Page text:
By Darko Suvin
Lucio Magri. The Tailor of Ulm: Communism in the Twentieth century, translated by Patrick Camiller (London: Verso, 2011).
Magri, born in 1932, was a leading member and, together with Rossana Rossanda, the most prominent theoretician of the Manifesto group which was kicked out of the Italian Communist Party (PCI) in 1970. He rejoined the PCI with the small Left PdUP party in 1984 and fought against its harakiri in 1989. He was then a deputy in Parliament of the small Rifondazione Comunista party, and retired in 2004 to write this final book. Among his copious journalistic and analytical works, this is, as it were, his political testament. He committed assisted suicide in Switzerland in 2011. Il Manifesto still exists as the only general daily in Italy that can be read without revulsion.
In the Introduction plus 21 chapters Magri weaves together three strands: a chronological history of “some decisive events” in and around the PCI from 1944 to its suicide; the world political and economic context; and theoretical analyses or at least doubts and questions, which culminate in the impressive 45-page Appendix, written in 1987 as the position paper of the Left at the final PCI congress.
I must be brief about the well-known international context of the Cold War, USSR degeneration, and the constant US pressures which were especially virulent in Italy, ruled de facto by three forces: the Catholic Church, inner political forces, and the US ambassador who set the limits of what could be done (notably, not to let the too strong and dangerous communists into the government after 1948). No doubt, Magri has interesting views about the world context: he pins the blame for the Cold War squarely on the USA and stresses the real danger of nuclear holocaust say up to 1961; he singles out the major rigidities and stupidities first of the 3rd International, including Lenin’s attacking focus on the “centrist” Kautsky and Austromarxism, predicated on a non-existent revolutionary imminence in Europe, and then the much heavier ones of Stalin’s forced collectivisation, 1930s’ terror waves, and the permanent cultural deformation into apathetic masses and cynical bureaucracy; but he gives short shrift to the thesis that fascisms in general were simply caused by bolshevism – certainly the Italian one was not. However, like the whole PCI, Magri overestimates the positive role of the USSR as “the ‘driving force’ of world history” at least in the late 1950s, since its usefulness was by then confined to being a power alternative to the USA for countries such as Egypt and Cuba, with many serious mistakes right up to the entry into Afghanistan. He rightly approves of Khrushchev’s “peaceful coexistence” thesis, but the critique of his “destalinisation” is brief and tepid in view of what I would call a class revocation of the CPSU alliance with the Russian plebeian masses. Finally, Magri has much sympathy for Mao’s slogan “to rebel is justified” but concludes that Deng’s line, while meeting great pragmatic success, was a Thermidor or counter-revolution. This strand is only touched upon as background, and the only factual mistakes I found in the book belong to it.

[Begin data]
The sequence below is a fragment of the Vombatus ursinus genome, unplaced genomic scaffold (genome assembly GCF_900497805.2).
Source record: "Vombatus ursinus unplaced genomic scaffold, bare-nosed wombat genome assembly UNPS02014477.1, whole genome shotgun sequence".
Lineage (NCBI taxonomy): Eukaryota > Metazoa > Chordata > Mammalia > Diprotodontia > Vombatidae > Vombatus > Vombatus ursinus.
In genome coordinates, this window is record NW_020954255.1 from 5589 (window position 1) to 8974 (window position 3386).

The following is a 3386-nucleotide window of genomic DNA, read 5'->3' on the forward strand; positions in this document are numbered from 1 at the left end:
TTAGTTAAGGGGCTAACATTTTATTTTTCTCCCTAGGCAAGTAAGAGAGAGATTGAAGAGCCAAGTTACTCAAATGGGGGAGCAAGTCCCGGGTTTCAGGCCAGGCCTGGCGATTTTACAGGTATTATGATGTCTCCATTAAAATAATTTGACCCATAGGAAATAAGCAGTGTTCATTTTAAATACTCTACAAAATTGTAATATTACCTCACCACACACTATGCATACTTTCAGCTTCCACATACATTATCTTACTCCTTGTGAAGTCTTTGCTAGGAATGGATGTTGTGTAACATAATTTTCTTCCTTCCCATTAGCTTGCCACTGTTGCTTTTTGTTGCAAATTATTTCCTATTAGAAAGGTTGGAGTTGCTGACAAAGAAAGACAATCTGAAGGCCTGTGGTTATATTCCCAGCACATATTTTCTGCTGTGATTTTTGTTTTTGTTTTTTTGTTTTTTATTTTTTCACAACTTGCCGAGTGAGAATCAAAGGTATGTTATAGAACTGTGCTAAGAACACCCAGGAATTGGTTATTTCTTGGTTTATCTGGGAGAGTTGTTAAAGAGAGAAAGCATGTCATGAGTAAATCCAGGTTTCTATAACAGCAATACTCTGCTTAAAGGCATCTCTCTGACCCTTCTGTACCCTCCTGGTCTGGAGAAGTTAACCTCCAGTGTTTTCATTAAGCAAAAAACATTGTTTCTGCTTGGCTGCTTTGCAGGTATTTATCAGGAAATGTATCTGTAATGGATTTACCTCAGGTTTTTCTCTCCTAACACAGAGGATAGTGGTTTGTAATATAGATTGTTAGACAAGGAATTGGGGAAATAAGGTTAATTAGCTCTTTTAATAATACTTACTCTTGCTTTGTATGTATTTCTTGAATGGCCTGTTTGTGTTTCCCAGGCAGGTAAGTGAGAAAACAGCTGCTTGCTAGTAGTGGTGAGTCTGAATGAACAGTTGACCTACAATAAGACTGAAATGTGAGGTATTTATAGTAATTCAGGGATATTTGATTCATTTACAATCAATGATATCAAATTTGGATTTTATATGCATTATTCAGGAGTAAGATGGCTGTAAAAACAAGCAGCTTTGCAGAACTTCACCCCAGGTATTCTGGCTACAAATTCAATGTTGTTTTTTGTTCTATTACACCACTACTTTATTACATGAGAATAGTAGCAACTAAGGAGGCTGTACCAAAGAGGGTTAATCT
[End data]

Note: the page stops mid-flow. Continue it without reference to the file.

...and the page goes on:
Magri rejects the two dominant readings of PCI history: that it was from 1945 on “a social-democratic party without saying or perhaps even knowing it”; or that it was, despite its role in the resistance and in laying the fundaments for democratising Italy, “a prolonged hand of USSR policy and intimately tied to its model.” Neither of them can explain the most relevant facts of this history; both obliterate what was unique and interesting in it. Rather, the PCI tried seriously, though imperfectly and fitfully, to tread a “third road” toward socialism: a fusion of reforms within a parliamentary democracy with bitter class struggles from below and an explicit critique of capitalism.
The historical overview begins with Togliatti’s 1944 return to Italy from Moscow and his appeal for a wide antifascist coalition and resistance. The PCI’s strong role in these and its subsequent correct (if not quite clarified) slogan of a new – that is, non-insurrectional – way to socialism resulted in a mass party of two levels: a backbone of professional cadre, at first coming mostly from partisans, schooled in Stalin’s Short History of the Soviet CP(b), much Engels, some Lenin and Marx, and much Togliatti; and the other members, of whom a good many were activists, comprising leading intellectuals and defectors from the high and middle bourgeoisie as well as many workers from industry and agriculture. These proletarians were at the beginning “often without full elementary schooling…, who learned writing in the Party sections, read a first book, got an idea of national history, and fascinated by a new passion filled the city squares each evening in spontaneous discussion groups to get a sense of things.” It was confronted with formidable and unslackening pressures from enemy bosses: a “largely incompetent and parasitic bourgeoisie,” the Vatican and its capillary organisations from each village to universities, the US as world military and economic power, and their unanimous apparati of mass persuasion in a pitiless Cold War. The PCI as an original “people’s party” was quite different from the Leninist vanguard idea. At its height it comprised 2.5 million people including half a million youngsters, most of whom took their bicycle or scooter to the Party session, to read the daily Unità, attract new members, eat perhaps chitterlings or play boccia (bowls) in the trade union hall, a part of that “counter-society.” In 1956, after Khrushchev’s “secret speech,” Togliatti defined the Party strategy somewhat further as “structural reforms” won by struggle from below and enshrined in the legal system empowered by a progressive Constitution.